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    • "In these cells, BASL and POLAR proteins mark restricted areas of the cell periphery before division, indicating that these cells have the intrinsic ability to move components to regions that would be differentially inherited. Paradoxically, however, although analysis of BASL and POLAR revealed this polarization capacity, neither BASL nor POLAR is truly differentially segregated: a nuclear pool of BASL is inherited by both daughters (Dong et al., 2009) and POLAR is enriched but not exclusively present on one side of the cell (Pillitteri et al., 2011). In both cases, it is the post-divisional behaviours of the proteins that show clear differences between sisters. "
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    ABSTRACT: Asymmetric cell divisions are formative divisions that generate daughter cells of distinct identity. These divisions are coordinated by either extrinsic ('niche-controlled') or intrinsic regulatory mechanisms and are fundamentally important in plant development. This review describes how asymmetric cell divisions are regulated during development and in different cell types in both the root and the shoot of plants. It further highlights ways in which omics and modelling approaches have been used to elucidate these regulatory mechanisms. For example, the regulation of embryonic asymmetric divisions is described, including the first divisions of the zygote, formative vascular divisions and divisions that give rise to the root stem cell niche. Asymmetric divisions of the root cortex endodermis initial, pericycle cells that give rise to the lateral root primordium, procambium, cambium and stomatal cells are also discussed. Finally, a perspective is provided regarding the role of other hormones or regulatory molecules in asymmetric divisions, the presence of segregated determinants and the usefulness of modelling approaches in understanding network dynamics within these very special cells. Asymmetric cell divisions define plant development. High-throughput genomic and modelling approaches can elucidate their regulation, which in turn could enable the engineering of plant traits such as stomatal density, lateral root development and wood formation.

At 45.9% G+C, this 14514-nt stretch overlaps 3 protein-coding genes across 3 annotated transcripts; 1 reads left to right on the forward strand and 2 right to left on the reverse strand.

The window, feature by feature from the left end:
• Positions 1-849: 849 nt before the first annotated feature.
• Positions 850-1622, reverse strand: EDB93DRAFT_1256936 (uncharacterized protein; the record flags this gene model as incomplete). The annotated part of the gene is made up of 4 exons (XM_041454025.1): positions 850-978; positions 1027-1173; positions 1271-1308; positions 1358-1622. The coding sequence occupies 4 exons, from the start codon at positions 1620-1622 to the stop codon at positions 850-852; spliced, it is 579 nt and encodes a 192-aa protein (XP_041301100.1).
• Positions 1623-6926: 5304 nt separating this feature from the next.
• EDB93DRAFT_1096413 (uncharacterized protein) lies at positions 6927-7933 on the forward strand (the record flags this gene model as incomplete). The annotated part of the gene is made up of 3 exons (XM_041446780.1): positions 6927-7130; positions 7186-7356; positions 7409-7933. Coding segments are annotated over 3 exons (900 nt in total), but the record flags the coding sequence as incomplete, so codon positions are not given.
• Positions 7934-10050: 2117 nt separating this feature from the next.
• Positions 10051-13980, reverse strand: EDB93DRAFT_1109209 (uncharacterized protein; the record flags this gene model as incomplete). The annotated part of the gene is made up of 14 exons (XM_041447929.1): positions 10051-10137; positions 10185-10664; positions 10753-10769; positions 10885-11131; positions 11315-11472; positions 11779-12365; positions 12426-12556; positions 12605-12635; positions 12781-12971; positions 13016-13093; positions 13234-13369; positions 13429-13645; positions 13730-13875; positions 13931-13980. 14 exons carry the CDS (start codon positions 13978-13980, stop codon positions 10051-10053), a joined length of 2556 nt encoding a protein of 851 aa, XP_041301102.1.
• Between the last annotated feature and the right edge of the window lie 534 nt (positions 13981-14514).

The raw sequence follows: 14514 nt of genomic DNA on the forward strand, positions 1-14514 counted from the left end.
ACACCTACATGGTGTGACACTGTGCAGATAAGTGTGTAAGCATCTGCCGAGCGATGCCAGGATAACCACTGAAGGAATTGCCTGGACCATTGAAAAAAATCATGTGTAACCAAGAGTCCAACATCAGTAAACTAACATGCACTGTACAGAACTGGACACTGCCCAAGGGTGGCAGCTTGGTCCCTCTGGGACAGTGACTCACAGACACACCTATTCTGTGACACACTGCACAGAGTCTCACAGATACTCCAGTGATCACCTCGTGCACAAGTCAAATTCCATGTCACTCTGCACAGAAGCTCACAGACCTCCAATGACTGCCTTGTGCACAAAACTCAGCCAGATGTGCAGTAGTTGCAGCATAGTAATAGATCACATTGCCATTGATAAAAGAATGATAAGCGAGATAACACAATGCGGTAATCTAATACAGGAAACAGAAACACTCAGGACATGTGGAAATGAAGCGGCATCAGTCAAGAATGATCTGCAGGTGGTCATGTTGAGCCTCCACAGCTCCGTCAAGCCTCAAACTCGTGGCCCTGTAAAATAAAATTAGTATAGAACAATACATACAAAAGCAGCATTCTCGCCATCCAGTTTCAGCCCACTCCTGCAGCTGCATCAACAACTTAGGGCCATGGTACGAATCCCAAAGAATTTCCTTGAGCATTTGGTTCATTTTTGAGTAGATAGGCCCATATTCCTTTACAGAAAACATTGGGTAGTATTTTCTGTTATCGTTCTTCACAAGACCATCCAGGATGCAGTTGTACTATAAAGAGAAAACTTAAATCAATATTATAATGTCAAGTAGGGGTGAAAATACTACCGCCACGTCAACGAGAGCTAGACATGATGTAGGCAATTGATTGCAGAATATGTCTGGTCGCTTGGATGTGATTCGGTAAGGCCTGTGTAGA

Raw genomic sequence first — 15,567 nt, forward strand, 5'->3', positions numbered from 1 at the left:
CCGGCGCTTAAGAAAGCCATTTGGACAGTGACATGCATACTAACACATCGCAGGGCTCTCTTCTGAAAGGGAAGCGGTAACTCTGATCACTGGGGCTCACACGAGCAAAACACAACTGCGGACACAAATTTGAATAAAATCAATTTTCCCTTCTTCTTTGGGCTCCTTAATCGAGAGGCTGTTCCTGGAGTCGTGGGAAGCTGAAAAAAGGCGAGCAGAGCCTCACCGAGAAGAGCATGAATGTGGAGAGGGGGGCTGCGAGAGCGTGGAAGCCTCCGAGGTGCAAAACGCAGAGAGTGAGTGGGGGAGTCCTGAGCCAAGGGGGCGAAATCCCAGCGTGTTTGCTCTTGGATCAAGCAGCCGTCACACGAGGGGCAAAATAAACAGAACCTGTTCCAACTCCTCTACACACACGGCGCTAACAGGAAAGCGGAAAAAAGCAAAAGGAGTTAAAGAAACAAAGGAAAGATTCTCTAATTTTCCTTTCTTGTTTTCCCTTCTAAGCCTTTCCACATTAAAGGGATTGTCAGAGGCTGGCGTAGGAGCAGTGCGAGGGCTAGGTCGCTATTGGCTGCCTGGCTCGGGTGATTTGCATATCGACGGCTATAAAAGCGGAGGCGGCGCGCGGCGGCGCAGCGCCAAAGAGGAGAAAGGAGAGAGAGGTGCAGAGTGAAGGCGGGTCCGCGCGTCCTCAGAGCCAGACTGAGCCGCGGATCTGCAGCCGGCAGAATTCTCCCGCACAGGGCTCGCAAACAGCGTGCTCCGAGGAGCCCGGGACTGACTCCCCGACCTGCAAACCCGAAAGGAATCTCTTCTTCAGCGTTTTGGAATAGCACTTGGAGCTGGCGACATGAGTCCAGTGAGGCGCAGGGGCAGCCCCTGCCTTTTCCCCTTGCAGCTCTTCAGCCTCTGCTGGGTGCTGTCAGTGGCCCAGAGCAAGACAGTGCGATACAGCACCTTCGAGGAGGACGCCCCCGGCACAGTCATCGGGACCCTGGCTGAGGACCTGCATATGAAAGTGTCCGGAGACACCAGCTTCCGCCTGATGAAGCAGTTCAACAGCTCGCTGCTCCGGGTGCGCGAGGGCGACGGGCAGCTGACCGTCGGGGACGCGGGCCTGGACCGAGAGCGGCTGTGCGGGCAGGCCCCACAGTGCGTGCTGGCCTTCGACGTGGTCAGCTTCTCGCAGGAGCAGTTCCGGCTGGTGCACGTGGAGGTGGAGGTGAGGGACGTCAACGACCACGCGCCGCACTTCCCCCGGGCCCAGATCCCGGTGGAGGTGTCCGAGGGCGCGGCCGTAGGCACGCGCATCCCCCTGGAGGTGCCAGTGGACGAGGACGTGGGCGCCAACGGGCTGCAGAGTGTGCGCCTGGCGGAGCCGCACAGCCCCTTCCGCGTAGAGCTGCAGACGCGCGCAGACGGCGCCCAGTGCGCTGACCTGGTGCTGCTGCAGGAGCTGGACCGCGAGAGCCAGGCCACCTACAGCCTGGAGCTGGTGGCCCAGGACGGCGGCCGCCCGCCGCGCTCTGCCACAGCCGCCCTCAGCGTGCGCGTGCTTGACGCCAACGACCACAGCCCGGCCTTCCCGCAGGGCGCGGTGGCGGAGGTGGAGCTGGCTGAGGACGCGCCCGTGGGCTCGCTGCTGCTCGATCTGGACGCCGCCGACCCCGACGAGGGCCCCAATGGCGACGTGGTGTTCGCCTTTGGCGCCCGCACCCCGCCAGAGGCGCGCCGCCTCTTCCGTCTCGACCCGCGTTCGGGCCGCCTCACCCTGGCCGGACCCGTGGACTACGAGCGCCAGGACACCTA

Annals of Botany 05/2014; 113(7). DOI:10.1093/aob/mcu065 · 3.30 Impact Factor